Deploying App to Google Kubernetes Engine using Helm Charts | HCLTech
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Deploying App to Google Kubernetes Engine using Helm Charts

In this blog, you will learn how to deploy node.js application into Kubernetes Engine using Helm charts.
 
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Thummala Hareesh

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Thummala Hareesh
Technical Engineer
5 minutes read
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Introduction

In this blog, you will learn how to deploy node.js application into Kubernetes engine using Helm charts. Before helm charts, users need to run the YAML files like deployment.yaml, service.yaml, ingress.yaml and dns.yaml individually. Now we can run all the files together using Helm Chart with a single command. This way, we can save a lot of time and reuse this chart in multiple environments.

Prerequisites:

  1. GCP free tier account
  2. Create a Google Cloud Platform (GCP) project or use an existing one.
  3. Enable the following APIs
    1. Kubernetes Engine API.
    2. Container registry API.
  4. Basics of Kubernetes & Helm

Helm Chart

Helm is a Kubernetes-based package installer. It manages Kubernetes “Charts”, which are pre-configured packages of Kubernetes resources. Helm enables you to easily install packages and make revisions.

Google Kubernetes Engine(GKE)

Google Kubernetes Engine(GKE) is used to manage the containers, like managing to start the containers, run and deploy the containers manually. It’s very difficult for us doing automation through the Google Kubernetes engine.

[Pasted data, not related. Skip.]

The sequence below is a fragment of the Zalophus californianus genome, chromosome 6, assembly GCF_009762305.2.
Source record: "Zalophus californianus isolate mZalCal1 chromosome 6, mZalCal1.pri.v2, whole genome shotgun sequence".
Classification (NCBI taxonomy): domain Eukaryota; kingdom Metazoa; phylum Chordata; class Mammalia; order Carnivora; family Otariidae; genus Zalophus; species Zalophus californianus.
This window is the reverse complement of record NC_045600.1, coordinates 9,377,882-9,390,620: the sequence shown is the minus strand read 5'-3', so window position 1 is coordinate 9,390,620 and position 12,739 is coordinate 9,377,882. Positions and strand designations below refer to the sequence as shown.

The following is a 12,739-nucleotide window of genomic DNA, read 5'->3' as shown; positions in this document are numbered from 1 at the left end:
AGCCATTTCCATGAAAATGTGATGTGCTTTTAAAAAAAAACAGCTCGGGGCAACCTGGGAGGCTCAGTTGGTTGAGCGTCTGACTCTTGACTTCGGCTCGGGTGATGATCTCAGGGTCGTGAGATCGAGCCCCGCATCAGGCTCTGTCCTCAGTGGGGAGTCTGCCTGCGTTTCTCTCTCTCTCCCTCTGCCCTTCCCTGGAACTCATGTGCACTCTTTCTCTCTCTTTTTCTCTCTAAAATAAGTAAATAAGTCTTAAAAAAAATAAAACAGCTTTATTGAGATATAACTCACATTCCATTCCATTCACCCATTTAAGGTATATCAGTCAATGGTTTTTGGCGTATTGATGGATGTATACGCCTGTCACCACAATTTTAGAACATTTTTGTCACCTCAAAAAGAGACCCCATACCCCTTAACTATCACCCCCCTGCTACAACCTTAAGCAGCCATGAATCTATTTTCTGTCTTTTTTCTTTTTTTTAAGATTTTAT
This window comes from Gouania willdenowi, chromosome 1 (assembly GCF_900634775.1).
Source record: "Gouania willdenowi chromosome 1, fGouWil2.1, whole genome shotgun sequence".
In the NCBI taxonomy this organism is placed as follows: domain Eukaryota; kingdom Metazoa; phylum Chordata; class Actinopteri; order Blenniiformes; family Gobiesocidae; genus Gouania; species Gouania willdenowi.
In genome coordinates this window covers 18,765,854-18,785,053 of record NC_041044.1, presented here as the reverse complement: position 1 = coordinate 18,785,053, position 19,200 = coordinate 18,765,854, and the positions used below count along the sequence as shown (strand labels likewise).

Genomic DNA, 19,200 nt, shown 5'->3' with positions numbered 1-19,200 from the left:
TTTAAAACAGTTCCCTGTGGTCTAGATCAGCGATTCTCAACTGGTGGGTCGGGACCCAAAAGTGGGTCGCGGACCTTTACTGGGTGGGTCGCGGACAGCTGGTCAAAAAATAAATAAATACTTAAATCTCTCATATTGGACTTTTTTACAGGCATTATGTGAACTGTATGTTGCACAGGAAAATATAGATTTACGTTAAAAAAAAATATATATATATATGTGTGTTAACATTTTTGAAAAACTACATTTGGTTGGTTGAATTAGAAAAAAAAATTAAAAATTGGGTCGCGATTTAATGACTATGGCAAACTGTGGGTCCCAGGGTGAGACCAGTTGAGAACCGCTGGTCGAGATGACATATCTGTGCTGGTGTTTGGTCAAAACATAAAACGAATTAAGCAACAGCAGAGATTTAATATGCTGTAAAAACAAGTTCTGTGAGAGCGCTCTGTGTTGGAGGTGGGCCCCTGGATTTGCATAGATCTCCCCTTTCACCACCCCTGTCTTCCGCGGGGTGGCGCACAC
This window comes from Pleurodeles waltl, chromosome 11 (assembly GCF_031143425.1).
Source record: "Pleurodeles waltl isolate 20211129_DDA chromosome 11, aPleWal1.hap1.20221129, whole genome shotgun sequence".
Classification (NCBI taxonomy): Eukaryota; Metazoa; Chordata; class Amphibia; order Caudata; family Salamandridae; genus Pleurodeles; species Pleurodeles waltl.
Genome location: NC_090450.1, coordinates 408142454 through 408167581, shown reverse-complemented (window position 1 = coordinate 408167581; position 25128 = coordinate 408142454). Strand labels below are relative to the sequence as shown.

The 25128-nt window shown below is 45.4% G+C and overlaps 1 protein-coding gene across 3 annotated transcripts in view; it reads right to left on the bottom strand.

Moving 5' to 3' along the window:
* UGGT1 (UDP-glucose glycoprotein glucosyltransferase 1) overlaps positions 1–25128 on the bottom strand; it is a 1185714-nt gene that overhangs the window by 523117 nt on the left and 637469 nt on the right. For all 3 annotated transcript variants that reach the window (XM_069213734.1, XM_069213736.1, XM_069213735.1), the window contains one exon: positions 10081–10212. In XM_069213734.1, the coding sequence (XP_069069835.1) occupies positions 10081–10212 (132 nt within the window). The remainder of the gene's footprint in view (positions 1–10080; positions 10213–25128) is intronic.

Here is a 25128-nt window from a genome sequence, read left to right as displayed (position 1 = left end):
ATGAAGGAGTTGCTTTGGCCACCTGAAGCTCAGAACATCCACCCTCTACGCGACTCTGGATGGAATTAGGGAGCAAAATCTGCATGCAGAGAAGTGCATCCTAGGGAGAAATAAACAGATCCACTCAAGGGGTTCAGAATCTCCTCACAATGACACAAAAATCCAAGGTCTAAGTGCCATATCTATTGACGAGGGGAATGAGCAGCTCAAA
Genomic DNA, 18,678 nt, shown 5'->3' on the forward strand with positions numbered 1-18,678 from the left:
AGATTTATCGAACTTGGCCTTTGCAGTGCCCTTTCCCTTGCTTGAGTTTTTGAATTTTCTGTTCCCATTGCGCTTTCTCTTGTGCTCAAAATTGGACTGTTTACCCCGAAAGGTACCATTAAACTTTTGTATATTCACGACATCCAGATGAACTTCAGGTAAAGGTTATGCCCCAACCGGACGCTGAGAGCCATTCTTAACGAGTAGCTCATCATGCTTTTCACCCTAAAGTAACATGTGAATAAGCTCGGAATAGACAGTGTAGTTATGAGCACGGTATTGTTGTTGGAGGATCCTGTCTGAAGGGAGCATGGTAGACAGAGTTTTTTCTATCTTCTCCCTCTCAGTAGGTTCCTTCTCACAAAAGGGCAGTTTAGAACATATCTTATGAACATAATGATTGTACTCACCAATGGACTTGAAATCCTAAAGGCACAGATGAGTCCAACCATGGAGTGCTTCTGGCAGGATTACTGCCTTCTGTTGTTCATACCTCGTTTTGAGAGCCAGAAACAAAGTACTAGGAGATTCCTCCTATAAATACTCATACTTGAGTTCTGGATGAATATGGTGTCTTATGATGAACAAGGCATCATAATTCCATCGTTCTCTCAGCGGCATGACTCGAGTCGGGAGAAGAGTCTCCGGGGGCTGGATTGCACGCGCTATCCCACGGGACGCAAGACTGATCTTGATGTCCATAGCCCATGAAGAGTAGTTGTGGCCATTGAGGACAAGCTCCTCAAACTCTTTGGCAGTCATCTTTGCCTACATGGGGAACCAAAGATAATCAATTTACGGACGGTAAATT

Container Registry

Container Registry is a service of Google cloud and its storing container images.

Helm installation

  1. Navigate the GCP console.
  2. hit on the Cloud Shell Distortion button
  3. To download the latest version, use the wget command
    wget https://get.helm.sh/helm-v3.9.3-linux-amd64.tar.gz
  4. Using the tar command, unzip the .gz files.
    tar xvf helm-v3.9.3-linux-amd64.tar.gz
  5. Move the linux-amd64/helm file to the /usr/local/bin directory:
    sudo mv linux-amd64/helm /usr/local/bin
  6. To check the version of Helm, use the below command
    helm version

Create a Kubernetes Cluster and connect to cloud Shell

In this step, we need to deploy our application through helm charts. So, it supports Kubernetes Engine and then creates a cluster to use Cloud shell (or) console.

Type 1: Using Cloud Shell

  1. Set your Region
    gcloud config set compute/region REGION
  2. Create cluster name as my-app
    gcloud container clusters create-auto my-app

Type 2: using the GCP console

  1. Go to the Kubernetes Engine in GCP Console.
  2. Now hit on the “Create cluster”.
  3. enter the name as my-app
  4. Click Create.

Distortion

Once cluster created then Use the below command to connect cluster in cloud shell
gcloud container clusters get-credentials my-app –zone us-central1-c

Distortion

Create an application:

We need an application to deploy on our cluster. We will create a simple Node.JS app in this section.

Open Shell Distortion here; we will create a directory for our app using the below commands
mkdir my-app && cd my_app

Now create the following files in the my-app directory: